United States District Court, D. Kansas
CROW SENIOR U.S. DISTRICT JUDGE.
proceeds pro se and in forma pauperis in this prisoner civil
rights action. This matter is before the Court on
Plaintiff's motion for an injunction (Doc. 5), and Motion
for Access to Court, Law Library, Legal Materials, and Legal
Copies, Legal Calls (Doc. 6). Plaintiff alleges that he is
“currently in the SHU they will not accommodate
[him].” (Doc. 5.) Plaintiff alleges that his access to
the law library is limited, as well as his access to legal
materials, pens and copies. Plaintiff alleges that he has
been instructed to request copies from his Unit Team, however
“since they are the defendants in this matter they
refuse also because of prior engagement.” (Doc. 6, at
1.) Plaintiff alleges that staff are not allowing him to call
the circuit clerk or attorney, and are not processing legal
mail. Plaintiff asks the Court to require staff to give
Plaintiff access to the law library at least two times per
week; to require legal copies and legal mail to be processed
in a timely fashion; to provide access to paper, forms and
pens as needed; and to stop further tampering of legal mail.
obtain a preliminary injunction, the moving party must
demonstrate four things: (1) a likelihood of success on the
merits; (2) a likelihood that the movant will suffer
irreparable harm in the absence of preliminary relief; (3)
that the balance of the equities tip in the movant's
favor; and (4) that the injunction is in the public interest.
Little v. Jones, 607 F.3d 1245, 1251 (10th Cir.
2010). “[A] showing of probable irreparable harm is the
single most important prerequisite for the issuance of a
preliminary injunction.” Dominion Video Satellite,
Inc. v. Echostar Satellite Corp., 356 F.3d 1256, 1260
(10th Cir. 2004).
allegations do not establish that injury is certain and not
theoretical, or more than merely feared as liable to occur in
the future. “To constitute irreparable harm, an injury
must be certain, great, actual and not theoretical.”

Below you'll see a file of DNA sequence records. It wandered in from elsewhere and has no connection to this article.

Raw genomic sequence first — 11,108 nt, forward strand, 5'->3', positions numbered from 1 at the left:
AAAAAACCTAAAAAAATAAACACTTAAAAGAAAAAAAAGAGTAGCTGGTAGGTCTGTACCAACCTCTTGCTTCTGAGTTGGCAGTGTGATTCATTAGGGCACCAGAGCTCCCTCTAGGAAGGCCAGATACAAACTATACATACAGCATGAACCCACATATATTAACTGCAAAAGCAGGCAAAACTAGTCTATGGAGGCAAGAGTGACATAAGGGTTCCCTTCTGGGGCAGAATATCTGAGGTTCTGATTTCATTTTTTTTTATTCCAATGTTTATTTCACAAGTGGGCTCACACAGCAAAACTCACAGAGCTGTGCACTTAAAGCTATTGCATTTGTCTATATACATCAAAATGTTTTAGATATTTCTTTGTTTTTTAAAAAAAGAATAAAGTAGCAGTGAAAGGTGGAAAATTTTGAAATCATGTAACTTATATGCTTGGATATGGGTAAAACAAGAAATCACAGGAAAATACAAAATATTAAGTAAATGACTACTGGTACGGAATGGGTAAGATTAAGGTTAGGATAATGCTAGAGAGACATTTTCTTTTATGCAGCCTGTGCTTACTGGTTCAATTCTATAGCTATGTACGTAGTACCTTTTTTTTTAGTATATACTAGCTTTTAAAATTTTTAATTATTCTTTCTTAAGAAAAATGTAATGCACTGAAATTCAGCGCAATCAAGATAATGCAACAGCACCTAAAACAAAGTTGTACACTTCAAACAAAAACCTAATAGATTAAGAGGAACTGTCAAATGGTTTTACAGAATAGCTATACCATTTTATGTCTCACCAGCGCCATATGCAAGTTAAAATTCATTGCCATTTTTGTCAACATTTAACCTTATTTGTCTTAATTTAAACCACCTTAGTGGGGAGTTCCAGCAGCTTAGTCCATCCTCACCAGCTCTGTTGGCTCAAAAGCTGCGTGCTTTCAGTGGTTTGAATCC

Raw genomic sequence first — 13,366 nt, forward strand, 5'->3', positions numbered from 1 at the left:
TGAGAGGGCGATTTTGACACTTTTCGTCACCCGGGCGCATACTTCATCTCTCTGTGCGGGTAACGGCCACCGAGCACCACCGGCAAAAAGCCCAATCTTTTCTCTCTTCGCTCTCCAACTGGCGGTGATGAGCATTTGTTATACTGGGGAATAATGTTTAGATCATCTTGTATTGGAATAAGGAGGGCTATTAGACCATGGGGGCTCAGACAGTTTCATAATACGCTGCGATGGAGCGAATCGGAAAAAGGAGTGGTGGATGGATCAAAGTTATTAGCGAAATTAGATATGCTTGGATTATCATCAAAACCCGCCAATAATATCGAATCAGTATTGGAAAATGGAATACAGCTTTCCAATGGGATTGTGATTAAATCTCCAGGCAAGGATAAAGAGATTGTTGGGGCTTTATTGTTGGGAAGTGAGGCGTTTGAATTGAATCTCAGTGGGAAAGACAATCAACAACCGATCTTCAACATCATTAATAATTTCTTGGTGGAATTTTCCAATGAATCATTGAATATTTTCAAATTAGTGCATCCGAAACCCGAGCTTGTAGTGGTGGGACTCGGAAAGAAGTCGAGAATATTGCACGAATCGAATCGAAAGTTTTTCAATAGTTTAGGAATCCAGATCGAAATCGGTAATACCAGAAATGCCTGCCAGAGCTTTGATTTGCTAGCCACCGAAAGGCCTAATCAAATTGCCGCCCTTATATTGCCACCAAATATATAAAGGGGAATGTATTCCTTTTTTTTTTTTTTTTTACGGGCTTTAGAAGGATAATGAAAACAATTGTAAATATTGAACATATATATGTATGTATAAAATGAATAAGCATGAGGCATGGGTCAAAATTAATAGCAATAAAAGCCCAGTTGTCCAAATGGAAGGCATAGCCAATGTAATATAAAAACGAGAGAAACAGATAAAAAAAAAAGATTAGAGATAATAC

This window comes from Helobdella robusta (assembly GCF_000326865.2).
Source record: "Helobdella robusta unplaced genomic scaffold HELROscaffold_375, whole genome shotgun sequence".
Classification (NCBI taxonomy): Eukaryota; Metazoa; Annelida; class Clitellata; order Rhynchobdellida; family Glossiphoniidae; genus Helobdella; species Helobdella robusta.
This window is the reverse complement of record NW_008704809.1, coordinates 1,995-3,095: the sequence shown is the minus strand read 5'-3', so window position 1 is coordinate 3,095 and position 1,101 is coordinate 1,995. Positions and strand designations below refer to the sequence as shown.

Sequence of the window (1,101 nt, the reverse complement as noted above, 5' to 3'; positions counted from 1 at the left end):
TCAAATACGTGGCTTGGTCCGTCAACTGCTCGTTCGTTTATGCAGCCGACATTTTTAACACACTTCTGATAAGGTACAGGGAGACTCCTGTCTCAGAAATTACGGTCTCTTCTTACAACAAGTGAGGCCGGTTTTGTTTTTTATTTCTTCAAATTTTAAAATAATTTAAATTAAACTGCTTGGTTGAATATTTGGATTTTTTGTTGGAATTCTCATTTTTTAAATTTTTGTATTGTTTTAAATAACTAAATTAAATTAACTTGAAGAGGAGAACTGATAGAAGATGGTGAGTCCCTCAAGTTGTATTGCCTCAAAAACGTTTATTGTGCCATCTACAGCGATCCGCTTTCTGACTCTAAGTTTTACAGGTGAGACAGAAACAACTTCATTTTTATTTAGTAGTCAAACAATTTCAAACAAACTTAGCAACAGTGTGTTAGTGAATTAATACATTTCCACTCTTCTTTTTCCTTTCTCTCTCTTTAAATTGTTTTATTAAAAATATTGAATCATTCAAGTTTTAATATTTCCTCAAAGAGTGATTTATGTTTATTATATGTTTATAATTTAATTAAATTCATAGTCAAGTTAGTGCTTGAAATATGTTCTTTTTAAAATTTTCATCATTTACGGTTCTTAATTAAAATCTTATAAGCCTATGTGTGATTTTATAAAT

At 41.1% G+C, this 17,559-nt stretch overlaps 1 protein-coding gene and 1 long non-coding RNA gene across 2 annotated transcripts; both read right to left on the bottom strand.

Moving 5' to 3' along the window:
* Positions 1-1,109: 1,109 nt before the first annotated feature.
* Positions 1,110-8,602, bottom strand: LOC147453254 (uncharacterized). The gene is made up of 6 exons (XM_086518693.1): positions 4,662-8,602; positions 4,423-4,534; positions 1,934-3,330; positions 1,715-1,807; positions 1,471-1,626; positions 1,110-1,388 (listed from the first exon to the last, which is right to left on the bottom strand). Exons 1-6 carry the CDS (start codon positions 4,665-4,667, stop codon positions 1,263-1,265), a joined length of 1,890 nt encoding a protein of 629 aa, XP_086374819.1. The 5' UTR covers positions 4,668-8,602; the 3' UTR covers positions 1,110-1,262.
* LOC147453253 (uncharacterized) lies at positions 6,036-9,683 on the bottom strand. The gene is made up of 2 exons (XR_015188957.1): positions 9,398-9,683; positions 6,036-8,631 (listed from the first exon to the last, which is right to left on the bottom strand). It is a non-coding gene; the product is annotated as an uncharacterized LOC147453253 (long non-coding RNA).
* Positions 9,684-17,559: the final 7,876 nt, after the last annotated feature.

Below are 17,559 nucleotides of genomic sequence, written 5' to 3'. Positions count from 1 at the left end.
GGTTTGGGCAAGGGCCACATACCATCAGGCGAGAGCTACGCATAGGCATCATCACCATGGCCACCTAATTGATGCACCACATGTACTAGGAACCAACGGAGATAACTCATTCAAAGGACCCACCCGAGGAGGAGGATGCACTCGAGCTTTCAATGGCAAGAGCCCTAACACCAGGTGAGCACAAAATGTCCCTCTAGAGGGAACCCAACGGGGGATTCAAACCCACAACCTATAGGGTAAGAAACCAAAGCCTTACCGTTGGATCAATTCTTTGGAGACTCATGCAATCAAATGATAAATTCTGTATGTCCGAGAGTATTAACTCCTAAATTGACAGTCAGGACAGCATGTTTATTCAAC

Heideman v. S. Salt Lake City, 348 F.3d 1182, 1189
(10th Cir. 2003) (internal quotation marks omitted). A
preliminary injunction is only appropriate “to prevent
existing or presently threatening injuries. One will not be
granted against something merely feared as liable to occur at
some indefinite time in the future.” State of
Connecticut v. Commonwealth of Massachusetts, 282 U.S.
660, 674 (1931).
preliminary injunction is “an extraordinary remedy that
may only be awarded upon a clear showing that the plaintiff
is entitled to such relief.” Winter v. Natural Res.
Def. Council, Inc., 555 U.S. 7, 22 (2008). A preliminary
injunction is appropriate only when the movant's right to
relief is clear and unequivocal. Schrier v. Univ. of
Colo., 427 F.3d 1253, 1258 (10th Cir. 2005). Moreover, a
federal court considering a motion for preliminary injunctive
relief affecting the conditions of a prisoner's
confinement must give “substantial weight to any
adverse impact on public safety” and on prison
operation. 18 U.S.C. § 3626(a)(2). Finally, a mandatory
preliminary injunction, such as the one sought by Plaintiff,
which requires the non-moving party to take affirmative
action, is disfavored and therefore requires the moving party
to make a heightened showing of the four factors above.
Little, 607 F.3d at 1251.
preliminary injunctions and TRO's are drastic
remedies-“the exception rather than the rule-plaintiffs
must show that they are clearly and unequivocally entitled to
relief.” Adrian v. Westar Energy, Inc., No.
11-1265-KHV, 2011 WL 6026148, at *3 (D. Kan. 2011) (citations
omitted). The movant must also establish a relationship
between the injury claimed in their motion and the conduct
alleged in the complaint. Id.; see also Hicks v.
Jones, 332 Fed.Appx. 505, 507-08 (10th Cir. 2009)
(affirming denial of injunctive relief where movant sought
relief on “a matter lying wholly outside the issues in
[his] suit”). Any claim Plaintiff may have regarding
access to the courts is unexhausted and fails to allege an
injury. See Proch v. Baker, Case No. 14-3021-CM,
2017 WL 2793922, at *7 (D. Kan. June 28, 2017) (citing
Lewis v. Casey, 518 U.S. 343, 349 (1996) (violations
of the constitutional right of access to the courts require a
showing of injury due to the deprivation); Sterling v.
Edwards, 881 F.Supp. 488, 490 (D. Kan. 1995) (there must
be prejudice)). Plaintiff has failed to allege an injury. In
fact, he was able to file his Complaint (Doc. 1), a motion
for leave to proceed in forma pauperis (Doc. 2), a response
to the Court's notice of deficiency (Doc. 4), two motions
for injunctive relief (Docs. 5, 6), a motion for extension of
time (Doc. 7), his six-month account statement (Doc. 9), as
well as three other actions pending before the Court.
See Case Nos. 18-3219, 18-3232, and 18-3208.
Court finds that Plaintiff has not met his burden to make a
heightened showing that entry of a preliminary injunction is
warranted; he has not demonstrated a likelihood of success on
the merits such that his right to relief is clear and
IS THEREFORE ORDERED that Plaintiff's motion for
an injunction (Doc. 5) and Motion for Access to Court, Law
Library, Legal Materials, and Legal Copies, Legal Calls (Doc.
6) are denied.
IS SO ORDERED.
 In Case No. 18-3208, Respondent filed
a Response (Doc. 6), which includes an objection to
Petitioner's motion for an injunction. Respondent notes
that Petitioner has failed to exhaust his claim regarding
access to the courts through the BOP's four-part
administrative remedy program codified at 28 C.F.R. §
542. Respondent also alleges that “Petitioner has